The Neanderthals Rediscovered How Modern Science Is Rewriting Their Story

Dimitra Papagianni, Michael A. Morse


In recent years, the common perception of the Neanderthal has been transformed thanks to new discoveries and paradigm-shattering scientific innovations. It turns out that the Neanderthals’ behavior was surprisingly modern: they buried the dead, cared for the sick, hunted large animals in their prime, harvested seafood, and spoke. Meanwhile, advances in DNA technologies have forced a reassessment of the Neanderthals’ place in our own past.

For hundreds of thousands of years, Neanderthals evolved in Europe very much in parallel to the Homo sapiens line evolving in Africa, and, when both species made their first forays into Asia, the Neanderthals may even have had the upper hand. Here, Dimitra Papagianni and Michael A. Morse look at the Neanderthals through the full dramatic arc of their existence—from their evolution in Europe to their expansion to Siberia, their subsequent extinction, and ultimately their revival in popular novels, cartoons, cult movies, and TV commercials.


In the first complete chronological narrative of the species from emergence to extinction …archaeologist Dimitra Papagianni and science historian Michael Morse have shaped a gem.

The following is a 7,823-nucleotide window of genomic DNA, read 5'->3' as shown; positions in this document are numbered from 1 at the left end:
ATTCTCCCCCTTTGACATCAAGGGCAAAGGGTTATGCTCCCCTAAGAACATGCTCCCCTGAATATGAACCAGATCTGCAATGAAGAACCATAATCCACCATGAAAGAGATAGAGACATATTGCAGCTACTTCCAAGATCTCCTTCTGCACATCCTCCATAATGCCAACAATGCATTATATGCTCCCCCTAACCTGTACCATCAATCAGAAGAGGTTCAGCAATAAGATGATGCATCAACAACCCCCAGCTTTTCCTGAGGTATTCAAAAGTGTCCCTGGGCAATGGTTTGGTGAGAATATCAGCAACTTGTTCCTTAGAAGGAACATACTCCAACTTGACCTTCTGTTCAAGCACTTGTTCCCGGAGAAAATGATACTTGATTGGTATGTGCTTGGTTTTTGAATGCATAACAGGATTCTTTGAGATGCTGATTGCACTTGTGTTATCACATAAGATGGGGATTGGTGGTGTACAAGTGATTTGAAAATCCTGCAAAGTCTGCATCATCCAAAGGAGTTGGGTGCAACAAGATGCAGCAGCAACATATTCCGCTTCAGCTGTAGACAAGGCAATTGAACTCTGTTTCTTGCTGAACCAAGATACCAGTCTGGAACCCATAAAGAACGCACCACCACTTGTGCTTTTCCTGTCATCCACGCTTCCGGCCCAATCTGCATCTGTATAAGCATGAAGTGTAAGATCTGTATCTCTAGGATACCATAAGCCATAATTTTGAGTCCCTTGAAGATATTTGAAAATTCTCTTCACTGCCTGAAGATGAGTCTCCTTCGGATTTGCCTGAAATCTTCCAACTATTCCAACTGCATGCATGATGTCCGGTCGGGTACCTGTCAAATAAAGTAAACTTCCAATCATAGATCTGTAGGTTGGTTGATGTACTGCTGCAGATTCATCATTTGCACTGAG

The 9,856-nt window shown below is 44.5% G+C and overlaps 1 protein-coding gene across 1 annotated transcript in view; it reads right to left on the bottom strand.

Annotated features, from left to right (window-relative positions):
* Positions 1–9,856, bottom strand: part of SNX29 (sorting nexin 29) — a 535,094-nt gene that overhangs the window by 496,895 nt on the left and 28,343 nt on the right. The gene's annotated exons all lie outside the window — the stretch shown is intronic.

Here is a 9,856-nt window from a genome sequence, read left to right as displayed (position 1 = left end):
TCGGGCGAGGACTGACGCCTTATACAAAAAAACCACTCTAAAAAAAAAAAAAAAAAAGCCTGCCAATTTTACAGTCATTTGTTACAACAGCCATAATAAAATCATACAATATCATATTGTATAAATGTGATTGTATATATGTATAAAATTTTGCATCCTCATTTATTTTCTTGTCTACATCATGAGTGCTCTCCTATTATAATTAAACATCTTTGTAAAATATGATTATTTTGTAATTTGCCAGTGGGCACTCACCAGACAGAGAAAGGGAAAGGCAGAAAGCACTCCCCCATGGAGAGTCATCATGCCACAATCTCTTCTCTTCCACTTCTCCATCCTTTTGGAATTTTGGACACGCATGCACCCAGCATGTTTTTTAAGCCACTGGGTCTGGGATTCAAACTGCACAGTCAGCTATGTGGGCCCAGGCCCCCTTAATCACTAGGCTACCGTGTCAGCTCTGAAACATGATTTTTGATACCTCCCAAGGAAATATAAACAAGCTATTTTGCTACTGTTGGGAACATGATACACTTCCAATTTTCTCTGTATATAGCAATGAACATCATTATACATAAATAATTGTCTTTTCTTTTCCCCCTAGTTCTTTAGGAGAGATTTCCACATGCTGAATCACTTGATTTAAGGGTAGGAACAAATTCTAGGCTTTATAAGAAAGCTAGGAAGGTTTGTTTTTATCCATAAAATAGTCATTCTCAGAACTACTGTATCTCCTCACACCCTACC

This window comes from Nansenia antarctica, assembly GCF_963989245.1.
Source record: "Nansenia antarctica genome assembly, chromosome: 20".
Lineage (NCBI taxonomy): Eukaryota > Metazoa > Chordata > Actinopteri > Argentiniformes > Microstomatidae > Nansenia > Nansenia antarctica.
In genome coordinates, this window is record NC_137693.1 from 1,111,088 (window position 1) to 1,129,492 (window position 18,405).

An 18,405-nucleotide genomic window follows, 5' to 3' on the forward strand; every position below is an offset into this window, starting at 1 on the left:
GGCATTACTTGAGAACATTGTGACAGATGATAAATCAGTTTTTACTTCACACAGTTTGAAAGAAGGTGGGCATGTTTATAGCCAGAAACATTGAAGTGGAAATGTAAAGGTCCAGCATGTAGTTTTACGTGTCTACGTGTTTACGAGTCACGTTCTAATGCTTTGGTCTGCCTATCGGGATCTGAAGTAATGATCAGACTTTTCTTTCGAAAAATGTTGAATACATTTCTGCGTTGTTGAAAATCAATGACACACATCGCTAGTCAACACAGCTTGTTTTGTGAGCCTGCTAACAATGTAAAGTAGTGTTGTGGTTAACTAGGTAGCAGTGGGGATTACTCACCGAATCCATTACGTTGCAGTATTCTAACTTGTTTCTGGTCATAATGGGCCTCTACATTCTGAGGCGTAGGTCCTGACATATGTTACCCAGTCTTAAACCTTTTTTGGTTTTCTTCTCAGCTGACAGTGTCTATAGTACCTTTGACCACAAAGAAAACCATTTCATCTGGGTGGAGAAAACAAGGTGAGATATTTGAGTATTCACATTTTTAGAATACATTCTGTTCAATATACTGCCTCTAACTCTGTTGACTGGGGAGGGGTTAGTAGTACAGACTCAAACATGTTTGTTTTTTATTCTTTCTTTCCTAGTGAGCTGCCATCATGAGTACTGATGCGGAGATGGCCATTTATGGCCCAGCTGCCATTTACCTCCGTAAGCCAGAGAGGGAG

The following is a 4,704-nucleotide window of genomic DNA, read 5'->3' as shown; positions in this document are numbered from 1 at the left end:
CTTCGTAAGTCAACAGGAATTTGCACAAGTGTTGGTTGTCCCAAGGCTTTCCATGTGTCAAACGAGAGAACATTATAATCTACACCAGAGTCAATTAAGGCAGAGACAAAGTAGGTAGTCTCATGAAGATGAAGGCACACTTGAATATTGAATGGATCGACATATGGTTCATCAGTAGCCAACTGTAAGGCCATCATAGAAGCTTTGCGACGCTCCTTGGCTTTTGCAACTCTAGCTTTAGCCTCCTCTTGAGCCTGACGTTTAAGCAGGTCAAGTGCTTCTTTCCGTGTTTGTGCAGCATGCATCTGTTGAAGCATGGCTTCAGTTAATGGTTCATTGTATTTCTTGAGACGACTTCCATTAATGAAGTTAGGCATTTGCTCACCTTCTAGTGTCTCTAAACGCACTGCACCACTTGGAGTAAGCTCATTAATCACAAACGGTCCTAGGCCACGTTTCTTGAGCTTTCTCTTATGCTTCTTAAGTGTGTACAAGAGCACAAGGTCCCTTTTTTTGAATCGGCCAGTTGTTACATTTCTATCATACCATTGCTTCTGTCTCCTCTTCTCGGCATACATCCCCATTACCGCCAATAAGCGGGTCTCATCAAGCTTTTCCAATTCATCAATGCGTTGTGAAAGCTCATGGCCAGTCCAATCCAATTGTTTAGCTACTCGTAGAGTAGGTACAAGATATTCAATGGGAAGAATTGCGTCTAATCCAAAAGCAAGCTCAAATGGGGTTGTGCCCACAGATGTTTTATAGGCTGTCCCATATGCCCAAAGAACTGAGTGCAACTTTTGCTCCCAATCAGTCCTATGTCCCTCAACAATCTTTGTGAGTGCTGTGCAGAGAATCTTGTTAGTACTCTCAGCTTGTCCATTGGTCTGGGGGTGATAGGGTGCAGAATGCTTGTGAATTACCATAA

— Nature

Papagianni and Morse explore various aspects of the biology, culture, and demise of the Neanderthals, helping to shed light on many of the myths and controversies …that had long surrounded this ancient and enigmatic group.

— The Underground Movement

Includes the most up-to-date findings and interpretations presented in the technical literature… Recommended.

— Choice

If you want grounding in our current understanding of our human predecessors, Papagianni, and PhD archaeologist and Morse …have written the book for you…Highly recommended.

— Library Journal

Readers learn that the common perception of the Neanderthals has been transformed due to new discoveries and paradigm-shattering scientific innovations.

— Museum Store Magazine

Focused squarely on the Neanderthals in their own right—how they lived, how they evolved, how they inhabited Europe for at least two hundred millennia…The Neanderthals Rediscovered has the fresh charm of treating human evolution as a curious story that leads to the Neanderthals, rather than as a moral tale that rises ever upward and inevitably to us godlike moderns.

— Harper's


Dimitra Papagianni


Dimitra Papagianni has taught courses on the Neanderthals at the Universities of Cambridge, Oxford, and Bath. She lives in New York State.

Michael A. Morse


Michael A. Morse is the author of How the Celts Came to Britain. They both live in New York State.